Top 15 Films of 2015, No. 11 – ’71

’71 is a historical action film directed by Yann Demange, with a screenplay by Gregory Burke. Set in the early years of “the Troubles,” the 30-year conflict in Northern Ireland, British soldier Gary Hook (Jack O’Connell) and his unit are deployed to Belfast. While helping the Northern Irish police force with home inspections in a Nationalist neighborhood, things quickly turn volatile. A riot ensues, and the British army retreats; however, in the process, the unit leaves two soldiers behind, including Gary. When the other soldier is shot and killed, Gary flees deep behind enemy lines, eluding the crowd of violent protestors until night. Throughout this single night of abandonment, Gary struggles with telling friend from foe, and the film depicts his attempt at survival in the midst of one of the most brutal conflicts in world history.

If you are not well versed in the story of “the Troubles,” this is definitely a film you want to see. “The Troubles” was the name given to the Northern Irish conflict that spanned from 1968–1998. One of the main issues of the conflict was whether Northern Ireland should remain with the United Kingdom or whether it should leave the UK. Over 3,500 people died during the “war.” With such a violent history, it would be incredibly easy for a filmmaker to trivialize these horrendous events. 71-3Luckily, director Yann Demange (this is his debut feature film) focuses instead on the Jekyll-and-Hyde-nature of the civil discord. It was incredibly difficult to know whether someone was truly on the side he/she purported to support or not—one minute Gary comes across someone who is sympathetic to his plight, and the next minute it appears those motivations were traitorous. With help from Gregory Burke’s thrilling script, Demange depicts the double-crossing conspiracy of the Troubles masterfully. The cinematography is kinetic, in all the best ways, and Demange provides enough screen time to characters on all sides of the conflict in order to best delineate the inherent untrustworthiness of all parties involved.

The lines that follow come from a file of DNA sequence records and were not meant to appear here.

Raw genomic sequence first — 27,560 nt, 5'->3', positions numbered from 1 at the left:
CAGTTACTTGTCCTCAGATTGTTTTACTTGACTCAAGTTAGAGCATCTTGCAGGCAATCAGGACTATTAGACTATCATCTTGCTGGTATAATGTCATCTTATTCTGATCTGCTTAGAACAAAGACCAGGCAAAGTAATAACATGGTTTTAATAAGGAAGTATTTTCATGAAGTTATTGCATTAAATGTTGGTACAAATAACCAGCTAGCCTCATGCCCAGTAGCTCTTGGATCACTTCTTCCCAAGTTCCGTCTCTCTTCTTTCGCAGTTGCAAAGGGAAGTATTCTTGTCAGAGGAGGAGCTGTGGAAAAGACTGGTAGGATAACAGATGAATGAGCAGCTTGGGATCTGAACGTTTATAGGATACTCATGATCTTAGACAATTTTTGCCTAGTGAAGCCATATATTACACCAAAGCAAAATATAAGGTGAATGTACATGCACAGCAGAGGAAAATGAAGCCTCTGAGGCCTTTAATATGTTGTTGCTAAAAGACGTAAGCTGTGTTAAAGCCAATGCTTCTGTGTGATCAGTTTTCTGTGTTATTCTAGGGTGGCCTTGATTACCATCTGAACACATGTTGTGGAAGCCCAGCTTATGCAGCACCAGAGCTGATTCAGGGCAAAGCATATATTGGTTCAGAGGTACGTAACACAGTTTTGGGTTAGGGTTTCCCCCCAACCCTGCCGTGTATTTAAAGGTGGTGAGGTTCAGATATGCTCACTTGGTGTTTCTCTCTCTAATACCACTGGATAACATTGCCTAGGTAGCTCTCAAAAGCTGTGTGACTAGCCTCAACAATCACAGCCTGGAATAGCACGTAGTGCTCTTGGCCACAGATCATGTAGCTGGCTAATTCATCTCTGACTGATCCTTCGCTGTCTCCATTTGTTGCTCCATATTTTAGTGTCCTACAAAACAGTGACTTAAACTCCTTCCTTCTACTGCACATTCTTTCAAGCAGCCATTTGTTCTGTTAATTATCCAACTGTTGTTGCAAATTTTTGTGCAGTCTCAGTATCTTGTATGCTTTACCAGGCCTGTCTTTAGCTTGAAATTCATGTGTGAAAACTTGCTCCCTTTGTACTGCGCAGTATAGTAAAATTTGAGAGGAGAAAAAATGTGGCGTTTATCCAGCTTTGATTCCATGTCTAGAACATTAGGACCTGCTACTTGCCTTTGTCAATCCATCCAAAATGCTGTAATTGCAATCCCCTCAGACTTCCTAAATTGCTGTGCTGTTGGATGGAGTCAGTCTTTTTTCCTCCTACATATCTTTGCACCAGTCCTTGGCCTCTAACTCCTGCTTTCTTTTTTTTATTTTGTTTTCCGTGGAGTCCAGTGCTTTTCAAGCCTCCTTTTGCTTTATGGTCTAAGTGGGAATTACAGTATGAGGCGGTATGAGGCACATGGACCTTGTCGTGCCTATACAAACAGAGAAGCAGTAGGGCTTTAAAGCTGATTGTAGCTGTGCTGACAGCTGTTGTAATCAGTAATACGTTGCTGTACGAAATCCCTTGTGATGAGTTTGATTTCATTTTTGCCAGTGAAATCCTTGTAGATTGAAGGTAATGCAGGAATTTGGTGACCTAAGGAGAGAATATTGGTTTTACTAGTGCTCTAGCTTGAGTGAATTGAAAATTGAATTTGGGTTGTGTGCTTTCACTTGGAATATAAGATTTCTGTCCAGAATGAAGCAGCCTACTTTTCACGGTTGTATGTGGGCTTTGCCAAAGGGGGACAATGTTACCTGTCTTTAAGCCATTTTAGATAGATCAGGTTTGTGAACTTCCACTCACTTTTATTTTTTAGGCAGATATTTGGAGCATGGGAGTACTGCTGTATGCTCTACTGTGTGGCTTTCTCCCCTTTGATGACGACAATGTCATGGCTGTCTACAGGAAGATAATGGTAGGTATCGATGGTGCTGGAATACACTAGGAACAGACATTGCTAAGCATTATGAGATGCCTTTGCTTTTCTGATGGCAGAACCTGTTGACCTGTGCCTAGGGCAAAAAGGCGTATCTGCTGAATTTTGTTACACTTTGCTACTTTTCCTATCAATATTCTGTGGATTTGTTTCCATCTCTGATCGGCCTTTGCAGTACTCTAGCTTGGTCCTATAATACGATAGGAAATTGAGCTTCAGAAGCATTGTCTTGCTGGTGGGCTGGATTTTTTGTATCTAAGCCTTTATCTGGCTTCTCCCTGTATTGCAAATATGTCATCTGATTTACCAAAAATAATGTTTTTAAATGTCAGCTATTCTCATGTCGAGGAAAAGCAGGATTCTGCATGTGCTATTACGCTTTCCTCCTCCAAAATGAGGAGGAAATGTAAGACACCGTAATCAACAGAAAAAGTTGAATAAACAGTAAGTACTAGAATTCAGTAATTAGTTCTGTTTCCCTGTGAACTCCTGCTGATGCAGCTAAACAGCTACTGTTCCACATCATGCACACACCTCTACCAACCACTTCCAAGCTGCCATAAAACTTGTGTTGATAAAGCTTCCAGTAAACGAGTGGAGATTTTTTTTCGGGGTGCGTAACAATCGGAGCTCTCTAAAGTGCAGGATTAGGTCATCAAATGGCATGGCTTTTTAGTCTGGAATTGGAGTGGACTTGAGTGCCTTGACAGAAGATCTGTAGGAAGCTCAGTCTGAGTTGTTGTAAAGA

71-2Although the film features some fantastic supporting performances from actors like Sean Harris, Richard Dormer, and Barry Keoghan, the star of the film is Jack O’Connell as Gary Hook. O’Connell is one of the most prominent up-and-coming actors in world cinema, and I am quickly becoming a huge fan of his work. In 2014, O’Connell shined in films such as Starred Up (which I ranked as my No. 4 film of the year) and Unbroken, and in ’71, he has added another award-worthy performance to his filmography. Gary Hook is both tough and sensitive, and O’Connell skillfully portrays this personality dichotomy in much the same way as he did with a similar character in Starred Up. The film truly places you on the edge of your seat throughout, and in every gripping moment, we fear for Gary—O’Connell nails this trepidation with a unique dexterity. ’71 is rated R for strong violence, disturbing images, and language throughout.

’71 trailer:

Academy Award nominations for ’71:


Previous movies on the countdown of the Top 15 Films of 2015:

  1. Room
  2. Star Wars: The Force Awakens
  3. Beasts of No Nation
  4. The Martian